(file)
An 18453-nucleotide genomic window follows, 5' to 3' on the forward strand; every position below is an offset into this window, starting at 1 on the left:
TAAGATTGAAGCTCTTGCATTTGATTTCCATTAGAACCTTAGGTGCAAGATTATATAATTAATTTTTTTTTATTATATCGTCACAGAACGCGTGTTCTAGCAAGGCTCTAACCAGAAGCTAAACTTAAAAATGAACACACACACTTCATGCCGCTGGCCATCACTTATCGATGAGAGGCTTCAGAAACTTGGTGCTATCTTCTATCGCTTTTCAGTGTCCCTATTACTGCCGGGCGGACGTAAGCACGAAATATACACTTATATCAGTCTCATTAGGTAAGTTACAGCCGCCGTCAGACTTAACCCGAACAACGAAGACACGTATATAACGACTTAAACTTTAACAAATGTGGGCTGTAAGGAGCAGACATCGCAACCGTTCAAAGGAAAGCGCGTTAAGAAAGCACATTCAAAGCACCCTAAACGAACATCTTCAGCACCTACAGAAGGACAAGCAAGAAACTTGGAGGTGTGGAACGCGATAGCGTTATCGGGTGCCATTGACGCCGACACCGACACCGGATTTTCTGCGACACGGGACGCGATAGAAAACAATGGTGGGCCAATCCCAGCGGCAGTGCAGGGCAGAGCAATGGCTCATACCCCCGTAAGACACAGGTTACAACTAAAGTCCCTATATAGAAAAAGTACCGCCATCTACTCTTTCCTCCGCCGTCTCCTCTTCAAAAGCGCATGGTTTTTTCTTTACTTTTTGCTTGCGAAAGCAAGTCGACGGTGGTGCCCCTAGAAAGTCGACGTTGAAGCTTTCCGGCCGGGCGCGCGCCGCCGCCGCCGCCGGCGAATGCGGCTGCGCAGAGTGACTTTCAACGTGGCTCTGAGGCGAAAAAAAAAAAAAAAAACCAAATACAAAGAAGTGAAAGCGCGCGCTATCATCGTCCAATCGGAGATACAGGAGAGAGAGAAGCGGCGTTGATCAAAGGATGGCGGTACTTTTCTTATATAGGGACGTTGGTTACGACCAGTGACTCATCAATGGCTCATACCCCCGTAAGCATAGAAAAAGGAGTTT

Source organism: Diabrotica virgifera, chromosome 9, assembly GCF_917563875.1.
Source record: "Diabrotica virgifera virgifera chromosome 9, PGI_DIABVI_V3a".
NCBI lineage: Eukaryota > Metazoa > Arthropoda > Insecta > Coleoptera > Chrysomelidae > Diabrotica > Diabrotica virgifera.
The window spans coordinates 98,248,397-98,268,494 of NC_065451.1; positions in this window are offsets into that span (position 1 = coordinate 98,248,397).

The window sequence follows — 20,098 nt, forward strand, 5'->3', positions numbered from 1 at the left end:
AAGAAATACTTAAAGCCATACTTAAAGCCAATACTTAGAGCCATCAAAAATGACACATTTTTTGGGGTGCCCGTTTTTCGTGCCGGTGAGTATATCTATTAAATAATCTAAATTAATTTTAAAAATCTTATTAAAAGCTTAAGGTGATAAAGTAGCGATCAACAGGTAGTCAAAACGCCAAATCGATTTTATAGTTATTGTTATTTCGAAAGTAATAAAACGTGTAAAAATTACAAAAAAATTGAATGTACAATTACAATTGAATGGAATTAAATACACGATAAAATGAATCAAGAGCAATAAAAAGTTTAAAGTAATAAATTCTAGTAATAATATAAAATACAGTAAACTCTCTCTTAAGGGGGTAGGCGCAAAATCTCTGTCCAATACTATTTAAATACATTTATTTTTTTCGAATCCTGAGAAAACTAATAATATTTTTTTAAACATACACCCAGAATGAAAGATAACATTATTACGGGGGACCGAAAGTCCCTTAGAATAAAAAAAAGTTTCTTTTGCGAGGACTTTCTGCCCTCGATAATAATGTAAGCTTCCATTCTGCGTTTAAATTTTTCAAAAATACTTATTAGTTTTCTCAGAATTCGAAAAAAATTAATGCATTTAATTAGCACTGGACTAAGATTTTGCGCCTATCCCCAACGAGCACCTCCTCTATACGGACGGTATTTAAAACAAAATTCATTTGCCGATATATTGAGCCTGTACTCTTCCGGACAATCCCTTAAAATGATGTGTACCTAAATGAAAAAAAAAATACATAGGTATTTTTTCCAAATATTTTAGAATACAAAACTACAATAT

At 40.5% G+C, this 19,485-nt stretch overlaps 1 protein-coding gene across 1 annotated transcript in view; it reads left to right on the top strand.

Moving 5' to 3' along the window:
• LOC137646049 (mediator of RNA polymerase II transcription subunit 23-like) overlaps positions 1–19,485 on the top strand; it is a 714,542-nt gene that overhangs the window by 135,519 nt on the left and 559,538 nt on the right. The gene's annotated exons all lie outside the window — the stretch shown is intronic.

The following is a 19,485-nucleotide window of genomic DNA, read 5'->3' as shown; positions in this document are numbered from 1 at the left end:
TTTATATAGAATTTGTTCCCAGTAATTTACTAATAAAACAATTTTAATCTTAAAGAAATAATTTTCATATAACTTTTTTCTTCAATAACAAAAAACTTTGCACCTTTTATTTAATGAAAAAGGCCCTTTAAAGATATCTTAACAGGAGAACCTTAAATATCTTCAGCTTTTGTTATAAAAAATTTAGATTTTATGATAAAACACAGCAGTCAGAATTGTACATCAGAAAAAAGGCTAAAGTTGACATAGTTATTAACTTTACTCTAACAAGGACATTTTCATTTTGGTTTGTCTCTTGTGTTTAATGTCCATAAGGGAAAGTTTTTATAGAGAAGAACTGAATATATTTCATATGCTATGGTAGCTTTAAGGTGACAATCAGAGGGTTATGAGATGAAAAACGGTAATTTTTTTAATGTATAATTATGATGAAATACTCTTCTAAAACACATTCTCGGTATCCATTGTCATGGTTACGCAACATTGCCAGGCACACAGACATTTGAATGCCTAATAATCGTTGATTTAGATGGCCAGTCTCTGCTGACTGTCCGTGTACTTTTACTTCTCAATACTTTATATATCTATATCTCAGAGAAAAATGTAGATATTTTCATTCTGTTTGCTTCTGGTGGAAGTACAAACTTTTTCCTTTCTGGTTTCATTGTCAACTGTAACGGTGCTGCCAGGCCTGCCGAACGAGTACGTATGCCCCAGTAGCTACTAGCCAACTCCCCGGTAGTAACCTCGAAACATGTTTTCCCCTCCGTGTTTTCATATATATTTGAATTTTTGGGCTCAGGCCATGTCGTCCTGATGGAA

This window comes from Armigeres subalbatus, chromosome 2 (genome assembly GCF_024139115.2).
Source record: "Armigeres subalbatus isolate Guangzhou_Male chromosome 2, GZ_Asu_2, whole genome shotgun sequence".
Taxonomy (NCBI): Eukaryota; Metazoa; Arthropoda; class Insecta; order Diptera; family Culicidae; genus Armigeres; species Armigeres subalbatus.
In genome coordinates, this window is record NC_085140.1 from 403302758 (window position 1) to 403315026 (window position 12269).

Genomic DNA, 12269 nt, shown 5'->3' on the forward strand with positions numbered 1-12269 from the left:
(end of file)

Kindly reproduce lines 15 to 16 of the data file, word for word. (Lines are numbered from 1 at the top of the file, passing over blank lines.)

Source record: "Armigeres subalbatus isolate Guangzhou_Male chromosome 2, GZ_Asu_2, whole genome shotgun sequence".
Taxonomy (NCBI): Eukaryota; Metazoa; Arthropoda; class Insecta; order Diptera; family Culicidae; genus Armigeres; species Armigeres subalbatus.